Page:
Fabius did his best to get his men together again, and made them dig ditches and make mounds round their camp to defend themselves as well as they could in the darkness and hurry. But they had lost all their baggage in the flight, and here there was no food for the hungry, no comforts for the wounded, hardly even rest for the tired; for they feared that the conquering Samnites would follow and attack them again. They waited for the coming of the daylight in this miserable state, thinking that surely that night would be their last.

"For how," they said, "can men tired with want of sleep, weak with their wounds, and out of heart with the shame of being beaten—how can such men do battle against an enemy who conquered us when we were full of hope and courage?"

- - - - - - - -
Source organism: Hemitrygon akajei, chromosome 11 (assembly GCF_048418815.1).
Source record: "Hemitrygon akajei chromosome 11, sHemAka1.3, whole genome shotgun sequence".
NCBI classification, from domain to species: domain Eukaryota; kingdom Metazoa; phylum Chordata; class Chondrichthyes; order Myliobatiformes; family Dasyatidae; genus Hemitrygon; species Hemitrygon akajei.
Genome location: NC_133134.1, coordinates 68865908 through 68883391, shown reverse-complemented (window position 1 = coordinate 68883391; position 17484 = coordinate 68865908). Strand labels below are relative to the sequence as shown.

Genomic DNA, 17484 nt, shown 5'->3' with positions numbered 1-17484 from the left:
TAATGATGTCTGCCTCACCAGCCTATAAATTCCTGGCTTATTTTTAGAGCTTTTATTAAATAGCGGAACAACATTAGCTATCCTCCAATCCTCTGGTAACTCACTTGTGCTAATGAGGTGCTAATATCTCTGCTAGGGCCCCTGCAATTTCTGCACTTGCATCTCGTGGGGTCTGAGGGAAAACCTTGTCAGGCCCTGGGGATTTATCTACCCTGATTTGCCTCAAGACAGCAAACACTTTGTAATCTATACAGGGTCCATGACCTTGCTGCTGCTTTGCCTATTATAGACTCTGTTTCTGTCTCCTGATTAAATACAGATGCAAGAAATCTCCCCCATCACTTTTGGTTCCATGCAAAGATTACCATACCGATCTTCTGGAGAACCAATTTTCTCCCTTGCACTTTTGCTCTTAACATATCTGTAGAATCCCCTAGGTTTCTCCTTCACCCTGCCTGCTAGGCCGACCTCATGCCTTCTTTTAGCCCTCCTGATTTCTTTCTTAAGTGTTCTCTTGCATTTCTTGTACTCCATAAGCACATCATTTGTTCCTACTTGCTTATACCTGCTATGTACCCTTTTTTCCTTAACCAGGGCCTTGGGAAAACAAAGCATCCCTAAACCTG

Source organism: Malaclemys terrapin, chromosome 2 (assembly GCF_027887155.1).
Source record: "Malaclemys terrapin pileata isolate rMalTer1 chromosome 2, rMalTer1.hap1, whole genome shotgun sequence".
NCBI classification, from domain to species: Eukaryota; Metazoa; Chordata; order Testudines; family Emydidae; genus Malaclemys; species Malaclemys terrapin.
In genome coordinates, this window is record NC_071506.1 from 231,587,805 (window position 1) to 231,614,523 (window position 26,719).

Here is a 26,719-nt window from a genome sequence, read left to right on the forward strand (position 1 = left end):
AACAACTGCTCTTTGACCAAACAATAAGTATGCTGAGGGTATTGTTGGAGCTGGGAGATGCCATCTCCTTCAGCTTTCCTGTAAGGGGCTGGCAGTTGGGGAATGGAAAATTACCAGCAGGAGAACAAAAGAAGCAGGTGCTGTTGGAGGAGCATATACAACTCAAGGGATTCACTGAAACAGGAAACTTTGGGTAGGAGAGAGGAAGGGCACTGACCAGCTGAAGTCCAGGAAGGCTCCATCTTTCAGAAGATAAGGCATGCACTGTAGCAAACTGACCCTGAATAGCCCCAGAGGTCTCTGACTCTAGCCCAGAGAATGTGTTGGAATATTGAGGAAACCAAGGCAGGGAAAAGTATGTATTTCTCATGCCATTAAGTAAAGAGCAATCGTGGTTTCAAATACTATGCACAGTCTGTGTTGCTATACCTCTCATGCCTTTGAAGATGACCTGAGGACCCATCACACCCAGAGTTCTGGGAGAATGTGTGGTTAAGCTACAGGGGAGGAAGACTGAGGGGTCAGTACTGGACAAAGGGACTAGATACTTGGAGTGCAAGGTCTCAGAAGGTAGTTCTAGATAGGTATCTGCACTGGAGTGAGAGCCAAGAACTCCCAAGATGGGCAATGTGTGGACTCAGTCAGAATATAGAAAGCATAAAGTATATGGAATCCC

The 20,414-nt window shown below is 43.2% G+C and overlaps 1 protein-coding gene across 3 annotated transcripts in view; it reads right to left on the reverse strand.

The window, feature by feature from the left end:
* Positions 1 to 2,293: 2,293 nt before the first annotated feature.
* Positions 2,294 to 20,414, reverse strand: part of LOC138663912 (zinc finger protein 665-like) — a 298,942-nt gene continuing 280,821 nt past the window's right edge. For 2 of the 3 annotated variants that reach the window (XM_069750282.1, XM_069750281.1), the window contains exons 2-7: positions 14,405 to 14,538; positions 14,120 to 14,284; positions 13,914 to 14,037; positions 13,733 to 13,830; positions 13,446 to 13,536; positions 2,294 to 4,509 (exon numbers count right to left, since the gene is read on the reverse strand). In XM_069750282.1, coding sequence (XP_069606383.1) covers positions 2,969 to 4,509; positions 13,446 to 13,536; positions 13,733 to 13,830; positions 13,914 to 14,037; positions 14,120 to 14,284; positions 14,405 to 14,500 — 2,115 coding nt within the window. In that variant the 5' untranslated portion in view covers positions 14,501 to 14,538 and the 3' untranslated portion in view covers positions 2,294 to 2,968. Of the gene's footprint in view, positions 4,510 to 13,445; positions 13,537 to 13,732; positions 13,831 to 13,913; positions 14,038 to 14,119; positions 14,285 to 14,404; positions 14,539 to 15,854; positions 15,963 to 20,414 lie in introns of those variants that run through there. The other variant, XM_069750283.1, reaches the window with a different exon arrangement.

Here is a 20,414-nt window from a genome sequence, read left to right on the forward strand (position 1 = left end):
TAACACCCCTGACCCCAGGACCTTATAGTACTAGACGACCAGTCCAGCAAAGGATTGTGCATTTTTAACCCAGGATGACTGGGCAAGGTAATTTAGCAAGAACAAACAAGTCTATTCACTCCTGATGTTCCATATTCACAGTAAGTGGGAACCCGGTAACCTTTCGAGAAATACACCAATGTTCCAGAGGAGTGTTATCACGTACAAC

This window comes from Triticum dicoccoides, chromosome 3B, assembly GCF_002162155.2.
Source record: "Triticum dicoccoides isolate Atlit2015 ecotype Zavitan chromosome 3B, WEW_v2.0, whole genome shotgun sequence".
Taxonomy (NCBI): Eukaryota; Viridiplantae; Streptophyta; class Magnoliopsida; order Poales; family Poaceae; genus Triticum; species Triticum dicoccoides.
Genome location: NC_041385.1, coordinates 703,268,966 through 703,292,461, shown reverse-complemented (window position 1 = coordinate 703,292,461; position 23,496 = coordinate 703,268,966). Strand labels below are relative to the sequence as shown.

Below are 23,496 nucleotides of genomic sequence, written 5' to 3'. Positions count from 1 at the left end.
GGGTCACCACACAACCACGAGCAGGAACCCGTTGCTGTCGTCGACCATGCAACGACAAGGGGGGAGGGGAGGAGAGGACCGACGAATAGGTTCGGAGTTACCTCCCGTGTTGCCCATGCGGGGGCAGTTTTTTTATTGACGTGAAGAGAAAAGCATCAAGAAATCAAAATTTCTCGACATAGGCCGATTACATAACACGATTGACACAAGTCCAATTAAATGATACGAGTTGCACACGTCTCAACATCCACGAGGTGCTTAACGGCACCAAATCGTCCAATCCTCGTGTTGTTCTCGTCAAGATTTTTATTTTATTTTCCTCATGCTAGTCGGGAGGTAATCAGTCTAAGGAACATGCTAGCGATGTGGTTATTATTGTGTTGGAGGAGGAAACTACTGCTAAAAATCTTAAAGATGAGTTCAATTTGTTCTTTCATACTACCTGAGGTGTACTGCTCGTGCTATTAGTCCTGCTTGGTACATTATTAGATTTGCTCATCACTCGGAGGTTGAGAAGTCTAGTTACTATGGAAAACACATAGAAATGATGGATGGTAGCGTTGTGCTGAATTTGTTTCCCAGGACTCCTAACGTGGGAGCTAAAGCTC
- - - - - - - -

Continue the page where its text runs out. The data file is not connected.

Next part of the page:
Fortunately it happened that the Samnite general heard that the other consul was marching against him with another army. This was not true, but the Samnite believed it, and thinking it best to be contented with the victory he had already won, he led his army away, and so Fabius and his troops were saved.

The people of Rome were very angry when they heard that Fabius had been defeated, and they thought the disgrace was worse even than the loss of men. They had hoped that the war was nearly at an end, and now because of the consul's rashness and carelessness things were as bad as ever. The Senate commanded that the consul should come to Rome to answer for what he had done. But when he came before them the rage of the people was so great that they would hardly let him speak to defend himself. They felt that he ought to have been wiser, since he was the son of so brave and successful a general, and that he had disgraced the name of Rome and the name of Fabius by his rashness.